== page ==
Troye Sivan’s 2015 debut album Blue Neighborhood didn’t quite take him to the top of the charts, but it did establish him as a cool and credible popstar – no mean feat considering the LA-based Australian first made his name on YouTube.
Combined with the honest and relatable way he spoke in interviews about coming out and embracing his sexuality, it also saw him hailed by fans as a gay icon, a title he’s recently balked at. “I’m one voice of so many that are missing, and so I’m just trying to tell my story,” the 22-year-old explained humbly.
This second album sees Sivan tell his story even more candidly than before. Opening track Seventeen explores the problematic dynamics of meeting older guys on dating apps. “Boy becomes a man now, can’t tell a man to slow down,” he sings matter-of-factly. “He’ll just do whatever, do whatever he wants.”
The Good Side is an uncommonly decent and tender break-up song, while Postcard mournfully explores the beginning of a relationship’s end. And if the title track really is about bottoming, as Sivan has hinted it could be, its imagery is appealingly OTT. “Take a trip into my garden, I’ve got so much to show ya,” he sings suggestively. “The fountains and the waters are begging just to know ya.”
Musically, Bloom both replicates and builds on the dreamy electro-pop sound that made Blue Neighbourhood such sonic ear candy. The Good Side adds some lovely folky guitars to the mix; Plum references Paul Simon’s iconic Graceland sound, and final track Animal is Sivan’s most ambitious ballad yet.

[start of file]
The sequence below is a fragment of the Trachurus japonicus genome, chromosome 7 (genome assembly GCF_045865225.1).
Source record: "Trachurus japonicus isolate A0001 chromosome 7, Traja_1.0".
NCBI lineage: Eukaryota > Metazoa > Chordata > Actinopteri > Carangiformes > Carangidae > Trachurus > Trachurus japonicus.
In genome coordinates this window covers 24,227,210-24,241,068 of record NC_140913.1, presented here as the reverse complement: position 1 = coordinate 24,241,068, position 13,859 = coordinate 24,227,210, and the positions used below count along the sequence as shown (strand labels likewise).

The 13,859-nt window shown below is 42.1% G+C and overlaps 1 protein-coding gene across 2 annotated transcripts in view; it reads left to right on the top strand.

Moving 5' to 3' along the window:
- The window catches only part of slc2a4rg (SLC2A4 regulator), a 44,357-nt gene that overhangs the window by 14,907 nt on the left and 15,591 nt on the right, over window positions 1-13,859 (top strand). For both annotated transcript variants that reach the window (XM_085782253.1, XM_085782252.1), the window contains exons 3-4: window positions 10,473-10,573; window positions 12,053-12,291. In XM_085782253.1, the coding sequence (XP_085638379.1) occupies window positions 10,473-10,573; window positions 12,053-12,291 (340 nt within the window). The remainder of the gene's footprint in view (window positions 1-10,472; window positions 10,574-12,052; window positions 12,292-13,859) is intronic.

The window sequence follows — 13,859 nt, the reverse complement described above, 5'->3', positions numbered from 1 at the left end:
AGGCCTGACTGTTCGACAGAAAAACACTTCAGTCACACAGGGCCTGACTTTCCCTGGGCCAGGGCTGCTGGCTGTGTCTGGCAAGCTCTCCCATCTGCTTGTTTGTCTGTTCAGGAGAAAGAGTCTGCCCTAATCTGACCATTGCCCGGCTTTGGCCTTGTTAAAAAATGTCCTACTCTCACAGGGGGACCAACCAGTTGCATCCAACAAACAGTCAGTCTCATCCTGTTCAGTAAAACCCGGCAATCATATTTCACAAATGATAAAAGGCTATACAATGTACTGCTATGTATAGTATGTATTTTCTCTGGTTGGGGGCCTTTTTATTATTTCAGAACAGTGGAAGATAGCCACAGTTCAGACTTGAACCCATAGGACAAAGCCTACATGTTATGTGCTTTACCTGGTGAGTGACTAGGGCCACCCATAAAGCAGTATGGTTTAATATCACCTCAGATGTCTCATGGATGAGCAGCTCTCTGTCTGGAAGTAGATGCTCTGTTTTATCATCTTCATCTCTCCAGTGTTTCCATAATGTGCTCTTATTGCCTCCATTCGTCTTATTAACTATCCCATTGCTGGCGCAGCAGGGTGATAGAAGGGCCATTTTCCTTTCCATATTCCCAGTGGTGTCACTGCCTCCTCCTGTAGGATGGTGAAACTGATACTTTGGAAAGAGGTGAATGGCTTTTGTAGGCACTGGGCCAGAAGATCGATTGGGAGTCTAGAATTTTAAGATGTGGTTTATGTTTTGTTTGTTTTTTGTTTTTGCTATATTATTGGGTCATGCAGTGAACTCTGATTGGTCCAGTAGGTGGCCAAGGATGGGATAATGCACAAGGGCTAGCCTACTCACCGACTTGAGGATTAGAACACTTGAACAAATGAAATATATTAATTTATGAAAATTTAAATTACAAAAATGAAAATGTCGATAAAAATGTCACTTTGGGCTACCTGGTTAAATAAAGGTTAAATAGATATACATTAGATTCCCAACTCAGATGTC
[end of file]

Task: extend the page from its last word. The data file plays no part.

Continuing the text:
Elsewhere, the album’s Ariana Grande collaboration Dance to This has a feather-light touch Sivan hasn’t tried before; his understated vocals blend elegantly with Grande’s typically angelic tones. He’s still most comfortable at a balmy mid-tempo, but super-catchy single My My My! is just a dance mix away from poppers o’clock territory.
Bloom isn’t quite perfect – What a Heavenly Way to Die features disappointingly clichéd lyrics, especially from a songwriter capable of being succinct and imaginative at the same time.
But this is hardly enough to spoil an excellent second effort. Sivan may not feel comfortable calling himself a gay icon, but on this evidence he’s definitely a compelling and perceptive young gay voice.
Gay Times gives Troye Sivan’s new album Bloom – ★★★★☆